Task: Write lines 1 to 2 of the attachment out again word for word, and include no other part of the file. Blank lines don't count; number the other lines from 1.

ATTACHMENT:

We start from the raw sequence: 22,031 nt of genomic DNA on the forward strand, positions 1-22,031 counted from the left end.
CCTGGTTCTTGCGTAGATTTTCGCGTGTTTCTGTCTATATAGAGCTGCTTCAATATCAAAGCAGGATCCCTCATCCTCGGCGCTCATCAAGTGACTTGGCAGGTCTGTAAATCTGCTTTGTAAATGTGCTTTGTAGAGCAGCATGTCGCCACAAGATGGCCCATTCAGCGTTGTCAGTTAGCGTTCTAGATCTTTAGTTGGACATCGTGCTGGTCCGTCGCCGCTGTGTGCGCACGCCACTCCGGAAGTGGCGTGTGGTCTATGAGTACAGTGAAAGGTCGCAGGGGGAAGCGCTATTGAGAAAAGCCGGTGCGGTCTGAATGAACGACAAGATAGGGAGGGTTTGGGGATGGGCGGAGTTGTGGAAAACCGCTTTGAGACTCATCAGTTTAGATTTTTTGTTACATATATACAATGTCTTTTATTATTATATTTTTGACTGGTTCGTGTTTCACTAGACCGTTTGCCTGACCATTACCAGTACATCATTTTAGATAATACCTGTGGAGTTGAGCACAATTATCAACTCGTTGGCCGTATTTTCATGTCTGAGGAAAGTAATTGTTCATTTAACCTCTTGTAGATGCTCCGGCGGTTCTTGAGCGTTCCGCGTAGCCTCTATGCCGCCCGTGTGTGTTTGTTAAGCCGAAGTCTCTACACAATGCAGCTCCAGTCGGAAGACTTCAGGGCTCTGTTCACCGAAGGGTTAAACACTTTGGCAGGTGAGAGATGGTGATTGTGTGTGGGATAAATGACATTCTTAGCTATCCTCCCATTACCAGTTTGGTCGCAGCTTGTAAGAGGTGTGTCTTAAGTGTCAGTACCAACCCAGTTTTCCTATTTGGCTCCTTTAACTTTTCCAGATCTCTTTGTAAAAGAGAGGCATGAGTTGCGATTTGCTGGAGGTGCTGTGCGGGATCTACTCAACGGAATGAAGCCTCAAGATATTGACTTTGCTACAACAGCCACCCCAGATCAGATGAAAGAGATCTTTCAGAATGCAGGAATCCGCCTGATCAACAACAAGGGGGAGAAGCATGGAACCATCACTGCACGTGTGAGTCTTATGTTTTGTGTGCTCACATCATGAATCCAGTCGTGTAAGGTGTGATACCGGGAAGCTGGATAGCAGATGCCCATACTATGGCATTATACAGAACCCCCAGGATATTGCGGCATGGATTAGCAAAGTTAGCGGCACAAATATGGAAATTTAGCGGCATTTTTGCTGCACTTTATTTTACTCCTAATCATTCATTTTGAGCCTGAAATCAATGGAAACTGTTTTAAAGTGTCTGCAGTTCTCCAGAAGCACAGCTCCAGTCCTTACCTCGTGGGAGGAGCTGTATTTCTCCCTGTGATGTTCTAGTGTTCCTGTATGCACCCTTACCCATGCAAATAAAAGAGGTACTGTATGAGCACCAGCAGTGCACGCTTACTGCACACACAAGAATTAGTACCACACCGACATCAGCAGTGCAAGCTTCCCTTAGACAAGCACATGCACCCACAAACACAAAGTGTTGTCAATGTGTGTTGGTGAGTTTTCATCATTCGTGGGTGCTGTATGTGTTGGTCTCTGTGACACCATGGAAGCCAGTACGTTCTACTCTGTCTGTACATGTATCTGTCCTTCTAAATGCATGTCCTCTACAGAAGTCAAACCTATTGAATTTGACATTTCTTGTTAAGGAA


We start from the raw sequence: 22,031 nt of genomic DNA on the forward strand, positions 1-22,031 counted from the left end.
CCTGGTTCTTGCGTAGATTTTCGCGTGTTTCTGTCTATATAGAGCTGCTTCAATATCAAAGCAGGATCCCTCATCCTCGGCGCTCATCAAGTGACTTGGCAGGTCTGTAAATCTGCTTTGTAAATGTGCTTTGTAGAGCAGCATGTCGCCACAAGATGGCCCATTCAGCGTTGTCAGTTAGCGTTCTAGATCTTTAGTTGGACATCGTGCTGGTCCGTCGCCGCTGTGTGCGCACGCCACTCCGGAAGTGGCGTGTGGTCTATGAGTACAGTGAAAGGTCGCAGGGGGAAGCGCTATTGAGAAAAGCCGGTGCGGTCTGAATGAACGACAAGATAGGGAGGGTTTGGGGATGGGCGGAGTTGTGGAAAACCGCTTTGAGACTCATCAGTTTAGATTTTTTGTTACATATATACAATGTCTTTTATTATTATATTTTTGACTGGTTCGTGTTTCACTAGACCGTTTGCCTGACCATTACCAGTACATCATTTTAGATAATACCTGTGGAGTTGAGCACAATTATCAACTCGTTGGCCGTATTTTCATGTCTGAGGAAAGTAATTGTTCATTTAACCTCTTGTAGATGCTCCGGCGGTTCTTGAGCGTTCCGCGTAGCCTCTATGCCGCCCGTGTGTGTTTGTTAAGCCGAAGTCTCTACACAATGCAGCTCCAGTCGGAAGACTTCAGGGCTCTGTTCACCGAAGGGTTAAACACTTTGGCAGGTGAGAGATGGTGATTGTGTGTGGGATAAATGACATTCTTAGCTATCCTCCCATTACCAGTTTGGTCGCAGCTTGTAAGAGGTGTGTCTTAAGTGTCAGTACCAACCCAGTTTTCCTATTTGGCTCCTTTAACTTTTCCAGATCTCTTTGTAAAAGAGAGGCATGAGTTGCGATTTGCTGGAGGTGCTGTGCGGGATCTACTCAACGGAATGAAGCCTCAAGATATTGACTTTGCTACAACAGCCACCCCAGATCAGATGAAAGAGATCTTTCAGAATGCAGGAATCCGCCTGATCAACAACAAGGGGGAGAAGCATGGAACCATCACTGCACGTGTGAGTCTTATGTTTTGTGTGCTCACATCATGAATCCAGTCGTGTAAGGTGTGATACCGGGAAGCTGGATAGCAGATGCCCATACTATGGCATTATACAGAACCCCCAGGATATTGCGGCATGGATTAGCAAAGTTAGCGGCACAAATATGGAAATTTAGCGGCATTTTTGCTGCACTTTATTTTACTCCTAATCATTCATTTTGAGCCTGAAATCAATGGAAACTGTTTTAAAGTGTCTGCAGTTCTCCAGAAGCACAGCTCCAGTCCTTACCTCGTGGGAGGAGCTGTATTTCTCCCTGTGATGTTCTAGTGTTCCTGTATGCACCCTTACCCATGCAAATAAAAGAGGTACTGTATGAGCACCAGCAGTGCACGCTTACTGCACACACAAGAATTAGTACCACACCGACATCAGCAGTGCAAGCTTCCCTTAGACAAGCACATGCACCCACAAACACAAAGTGTTGTCAATGTGTGTTGGTGAGTTTTCATCATTCGTGGGTGCTGTATGTGTTGGTCTCTGTGACACCATGGAAGCCAGTACGTTCTACTCTGTCTGTACATGTATCTGTCCTTCTAAATGCATGTCCTCTACAGAAGTCAAACCTATTGAATTTGACATTTCTTGTTAAGGAA